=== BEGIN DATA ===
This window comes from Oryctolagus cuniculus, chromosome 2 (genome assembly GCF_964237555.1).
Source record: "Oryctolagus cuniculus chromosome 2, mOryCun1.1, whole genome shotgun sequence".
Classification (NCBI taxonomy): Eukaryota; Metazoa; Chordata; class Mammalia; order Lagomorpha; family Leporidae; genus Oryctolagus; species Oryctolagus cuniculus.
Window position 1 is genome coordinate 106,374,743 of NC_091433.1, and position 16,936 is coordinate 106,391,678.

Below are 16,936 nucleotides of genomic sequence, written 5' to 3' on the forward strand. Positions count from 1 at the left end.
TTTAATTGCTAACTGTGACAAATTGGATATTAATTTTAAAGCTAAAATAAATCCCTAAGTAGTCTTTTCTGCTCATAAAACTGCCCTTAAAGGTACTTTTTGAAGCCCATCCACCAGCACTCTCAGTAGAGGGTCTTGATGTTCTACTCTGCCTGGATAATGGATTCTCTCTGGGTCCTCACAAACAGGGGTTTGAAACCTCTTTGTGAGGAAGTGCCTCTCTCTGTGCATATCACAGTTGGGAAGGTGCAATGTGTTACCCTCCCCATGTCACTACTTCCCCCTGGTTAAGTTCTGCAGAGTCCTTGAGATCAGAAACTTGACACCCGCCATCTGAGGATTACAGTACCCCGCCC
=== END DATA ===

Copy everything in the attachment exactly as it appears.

This window comes from Oryctolagus cuniculus, chromosome 2 (genome assembly GCF_964237555.1).
Source record: "Oryctolagus cuniculus chromosome 2, mOryCun1.1, whole genome shotgun sequence".
Classification (NCBI taxonomy): Eukaryota; Metazoa; Chordata; class Mammalia; order Lagomorpha; family Leporidae; genus Oryctolagus; species Oryctolagus cuniculus.
Window position 1 is genome coordinate 106,374,743 of NC_091433.1, and position 16,936 is coordinate 106,391,678.

Below are 16,936 nucleotides of genomic sequence, written 5' to 3' on the forward strand. Positions count from 1 at the left end.
TTTAATTGCTAACTGTGACAAATTGGATATTAATTTTAAAGCTAAAATAAATCCCTAAGTAGTCTTTTCTGCTCATAAAACTGCCCTTAAAGGTACTTTTTGAAGCCCATCCACCAGCACTCTCAGTAGAGGGTCTTGATGTTCTACTCTGCCTGGATAATGGATTCTCTCTGGGTCCTCACAAACAGGGGTTTGAAACCTCTTTGTGAGGAAGTGCCTCTCTCTGTGCATATCACAGTTGGGAAGGTGCAATGTGTTACCCTCCCCATGTCACTACTTCCCCCTGGTTAAGTTCTGCAGAGTCCTTGAGATCAGAAACTTGACACCCGCCATCTGAGGATTACAGTACCCCGCCC